Colin Dwyer | KUER 90.1

Colin Dwyer

Colin Dwyer covers breaking news for NPR. He reports on a wide array of subjects — from politics in Latin America and the Middle East, to the latest developments in sports and scientific research.

Colin began his work with NPR on the Arts Desk, where he reviewed books and produced stories on arts and culture, then went on to write a daily roundup of news in literature and the publishing industry for the Two-Way blog — named Book News, naturally.

Later, as a producer for the Digital News desk, he wrote and edited feature news coverage, curated NPR's home page and managed its social media accounts. During his time on the desk, he co-created NPR's live headline contest "Head to Head," with Camila Domonoske, and won the American Copy Editors Society's annual headline-writing prize in 2015.

These days, as a reporter for the News Desk, he writes for NPR.org, reports for the network's on-air newsmagazines, and regularly hosts NPR's daily Facebook Live segment, "Newstime." He has covered hurricanes, international elections and unfortunate marathon mishaps, among many other stories. He also had some things to say about shoes once on Invisibilia.

Colin graduated from Georgetown University with a master's degree in English literature.

Updated at 7:15 p.m. ET

Two months after the International Criminal Court greenlighted an investigation into potential war crimes by U.S. troops in Afghanistan, the Trump administration is pushing back.

President Trump has imposed economic sanctions against court officials "directly engaged with any effort to investigate or prosecute United States personnel without the consent of the United States."

Until his release in December, American student Xiyue Wang spent more than three years behind bars in Iran — not because Iranian authorities hoped to glean any information from him, he says, but because they believed he would be useful in their negotiations with the U.S.

Wang, a U.S. citizen and graduate student at Princeton University, was released in a prisoner exchange between the two countries.

It is not just the Confederacy that has attracted the wrath of protesters.

Kathy Sullivan has seen her share of highs and lows.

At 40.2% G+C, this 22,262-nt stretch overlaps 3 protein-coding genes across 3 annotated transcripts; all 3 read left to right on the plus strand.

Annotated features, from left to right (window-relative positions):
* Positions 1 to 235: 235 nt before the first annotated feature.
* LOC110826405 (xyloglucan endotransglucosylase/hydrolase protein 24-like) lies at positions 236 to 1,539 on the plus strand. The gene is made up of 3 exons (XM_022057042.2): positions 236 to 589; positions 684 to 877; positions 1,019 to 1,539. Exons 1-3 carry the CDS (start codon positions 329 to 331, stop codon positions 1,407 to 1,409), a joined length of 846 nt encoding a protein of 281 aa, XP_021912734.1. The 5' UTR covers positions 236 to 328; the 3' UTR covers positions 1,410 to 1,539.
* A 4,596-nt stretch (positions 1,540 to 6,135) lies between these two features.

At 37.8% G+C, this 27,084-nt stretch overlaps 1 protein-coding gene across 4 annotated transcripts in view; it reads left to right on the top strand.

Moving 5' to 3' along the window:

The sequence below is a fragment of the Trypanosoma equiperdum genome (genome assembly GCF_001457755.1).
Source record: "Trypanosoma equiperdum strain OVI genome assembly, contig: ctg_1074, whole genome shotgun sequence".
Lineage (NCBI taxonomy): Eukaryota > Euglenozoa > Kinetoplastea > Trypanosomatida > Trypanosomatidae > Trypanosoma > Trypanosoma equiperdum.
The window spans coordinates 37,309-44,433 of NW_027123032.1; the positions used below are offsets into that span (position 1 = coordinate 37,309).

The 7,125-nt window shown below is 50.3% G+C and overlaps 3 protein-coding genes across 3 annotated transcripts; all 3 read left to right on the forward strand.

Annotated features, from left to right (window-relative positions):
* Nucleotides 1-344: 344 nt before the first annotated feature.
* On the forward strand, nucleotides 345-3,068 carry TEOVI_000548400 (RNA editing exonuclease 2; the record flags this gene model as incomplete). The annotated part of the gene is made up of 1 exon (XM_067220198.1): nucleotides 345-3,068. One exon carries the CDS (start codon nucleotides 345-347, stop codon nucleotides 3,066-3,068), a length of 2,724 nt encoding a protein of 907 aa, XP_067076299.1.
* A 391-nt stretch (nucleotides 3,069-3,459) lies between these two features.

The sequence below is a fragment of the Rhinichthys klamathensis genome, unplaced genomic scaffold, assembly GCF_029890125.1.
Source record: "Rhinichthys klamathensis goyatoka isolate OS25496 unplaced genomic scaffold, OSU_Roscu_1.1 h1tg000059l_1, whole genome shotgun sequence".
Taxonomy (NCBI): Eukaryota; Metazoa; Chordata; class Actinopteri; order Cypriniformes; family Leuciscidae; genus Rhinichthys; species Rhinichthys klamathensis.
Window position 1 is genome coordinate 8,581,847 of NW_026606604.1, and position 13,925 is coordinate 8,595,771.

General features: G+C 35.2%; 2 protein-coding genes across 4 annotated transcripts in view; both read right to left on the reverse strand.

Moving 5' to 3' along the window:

Sullivan, the first U.S. woman to walk in space, a veteran of three shuttle missions and an enshrined member of the U.S. Astronaut Hall of Fame, took a perilous journey downward this week.

She became the first woman to reach Challenger Deep, the deepest known point on Earth, in the Pacific.

A justice on Brazil's top court has ordered the president's administration to make its coronavirus data publicly available.

Supreme Court Justice Alexandre de Moraes said in an order dated Monday that Brazil's Health Ministry must resume publishing the running totals for confirmed deaths and infections — a practice the department recently halted to widespread criticism.

Since George Floyd's death in Minneapolis, few communities have teemed with such outspoken frustration as the city just outside President Trump's window — and that dissatisfaction was again on ample display Saturday in Washington, D.C.

Updated at 12:53 p.m. ET

Prosecutors have handed down charges for the two Buffalo Police officers seen apparently shoving an elderly protester in a graphic video earlier this week.

President Trump's term in office opened with a banner hanging from a crane not too far from the White House windows, declaring "Resist." Now, in the final year of that term, there's another protest slogan planted outside — only this statement, with the official backing of local leaders, is likely to stay put.

The mayor of Tacoma, Wash., is calling for four officers involved in the arrest of Manuel Ellis, a black man who was killed while in police custody, to be "fired and prosecuted to the full extent of the law."

When the Internet Archive announced that it was creating a "National Emergency Library," temporarily suspending wait lists to borrow e-books amid the pandemic, a crowd of writers and publishers made their outrage clear. Now, their complaint has made it to court.

Nearly every country in the world has confirmed cases of the coronavirus within its borders — but few have received the kind of global scrutiny that Sweden has.

That's because its uniquely relaxed response to the virus, with no strict lockdown, proved such a departure from not only its Nordic neighbors but also much of the rest of the world.

Six Atlanta police officers are facing a slew of charges for their role in the arrest of two young people last weekend. The incident, during which officers used stun guns on the pair and pulled them from their vehicle, received national attention after bystanders recorded and posted video to social media.

Piece by piece, authorities overnight began pulling down a five-story-tall monument to Confederate troops that has stood for more than a century in Birmingham, Ala.

By the time the workers paused Tuesday morning, little was left of a spire that had become a lightning rod for controversy in recent years and a focal point for local protesters outraged by George Floyd's death last week in Minneapolis.

Updated at 4:41 p.m. ET

Faced with a fourth straight night of massive protests over the death of George Floyd, Minnesota on Friday deployed its largest law enforcement operation in state history, including more than 700 members of the National Guard.